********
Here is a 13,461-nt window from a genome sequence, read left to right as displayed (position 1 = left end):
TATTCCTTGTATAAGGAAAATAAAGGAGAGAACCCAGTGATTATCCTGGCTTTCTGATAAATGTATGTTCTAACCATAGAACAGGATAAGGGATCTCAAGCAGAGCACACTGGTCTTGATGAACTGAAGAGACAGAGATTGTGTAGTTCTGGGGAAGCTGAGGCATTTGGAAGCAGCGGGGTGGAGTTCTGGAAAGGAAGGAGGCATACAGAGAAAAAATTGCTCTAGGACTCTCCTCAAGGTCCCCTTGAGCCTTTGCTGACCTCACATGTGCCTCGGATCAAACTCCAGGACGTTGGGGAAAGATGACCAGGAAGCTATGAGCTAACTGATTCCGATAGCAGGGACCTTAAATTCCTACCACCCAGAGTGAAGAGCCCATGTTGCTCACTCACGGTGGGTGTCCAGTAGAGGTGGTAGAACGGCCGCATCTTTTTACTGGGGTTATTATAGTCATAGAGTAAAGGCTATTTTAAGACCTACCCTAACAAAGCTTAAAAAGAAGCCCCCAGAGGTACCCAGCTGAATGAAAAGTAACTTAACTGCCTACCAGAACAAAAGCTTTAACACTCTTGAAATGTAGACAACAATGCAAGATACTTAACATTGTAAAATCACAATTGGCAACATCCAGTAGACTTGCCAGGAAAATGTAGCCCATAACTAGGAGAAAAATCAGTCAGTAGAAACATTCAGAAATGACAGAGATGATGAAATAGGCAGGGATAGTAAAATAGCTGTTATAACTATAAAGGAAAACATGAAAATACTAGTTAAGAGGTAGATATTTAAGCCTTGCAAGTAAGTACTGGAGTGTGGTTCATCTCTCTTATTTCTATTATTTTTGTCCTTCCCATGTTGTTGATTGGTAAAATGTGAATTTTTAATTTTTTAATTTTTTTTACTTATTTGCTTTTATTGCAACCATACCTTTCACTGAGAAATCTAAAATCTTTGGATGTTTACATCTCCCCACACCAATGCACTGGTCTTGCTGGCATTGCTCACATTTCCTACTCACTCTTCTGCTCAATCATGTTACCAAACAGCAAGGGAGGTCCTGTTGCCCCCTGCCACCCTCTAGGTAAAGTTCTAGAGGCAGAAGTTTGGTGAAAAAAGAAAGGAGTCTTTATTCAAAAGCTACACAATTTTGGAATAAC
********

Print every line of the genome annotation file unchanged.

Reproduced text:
Here is a 13,461-nt window from a genome sequence, read left to right as displayed (position 1 = left end):
TATTCCTTGTATAAGGAAAATAAAGGAGAGAACCCAGTGATTATCCTGGCTTTCTGATAAATGTATGTTCTAACCATAGAACAGGATAAGGGATCTCAAGCAGAGCACACTGGTCTTGATGAACTGAAGAGACAGAGATTGTGTAGTTCTGGGGAAGCTGAGGCATTTGGAAGCAGCGGGGTGGAGTTCTGGAAAGGAAGGAGGCATACAGAGAAAAAATTGCTCTAGGACTCTCCTCAAGGTCCCCTTGAGCCTTTGCTGACCTCACATGTGCCTCGGATCAAACTCCAGGACGTTGGGGAAAGATGACCAGGAAGCTATGAGCTAACTGATTCCGATAGCAGGGACCTTAAATTCCTACCACCCAGAGTGAAGAGCCCATGTTGCTCACTCACGGTGGGTGTCCAGTAGAGGTGGTAGAACGGCCGCATCTTTTTACTGGGGTTATTATAGTCATAGAGTAAAGGCTATTTTAAGACCTACCCTAACAAAGCTTAAAAAGAAGCCCCCAGAGGTACCCAGCTGAATGAAAAGTAACTTAACTGCCTACCAGAACAAAAGCTTTAACACTCTTGAAATGTAGACAACAATGCAAGATACTTAACATTGTAAAATCACAATTGGCAACATCCAGTAGACTTGCCAGGAAAATGTAGCCCATAACTAGGAGAAAAATCAGTCAGTAGAAACATTCAGAAATGACAGAGATGATGAAATAGGCAGGGATAGTAAAATAGCTGTTATAACTATAAAGGAAAACATGAAAATACTAGTTAAGAGGTAGATATTTAAGCCTTGCAAGTAAGTACTGGAGTGTGGTTCATCTCTCTTATTTCTATTATTTTTGTCCTTCCCATGTTGTTGATTGGTAAAATGTGAATTTTTAATTTTTTAATTTTTTTTACTTATTTGCTTTTATTGCAACCATACCTTTCACTGAGAAATCTAAAATCTTTGGATGTTTACATCTCCCCACACCAATGCACTGGTCTTGCTGGCATTGCTCACATTTCCTACTCACTCTTCTGCTCAATCATGTTACCAAACAGCAAGGGAGGTCCTGTTGCCCCCTGCCACCCTCTAGGTAAAGTTCTAGAGGCAGAAGTTTGGTGAAAAAAGAAAGGAGTCTTTATTCAAAAGCTACACAATTTTGGAATAAC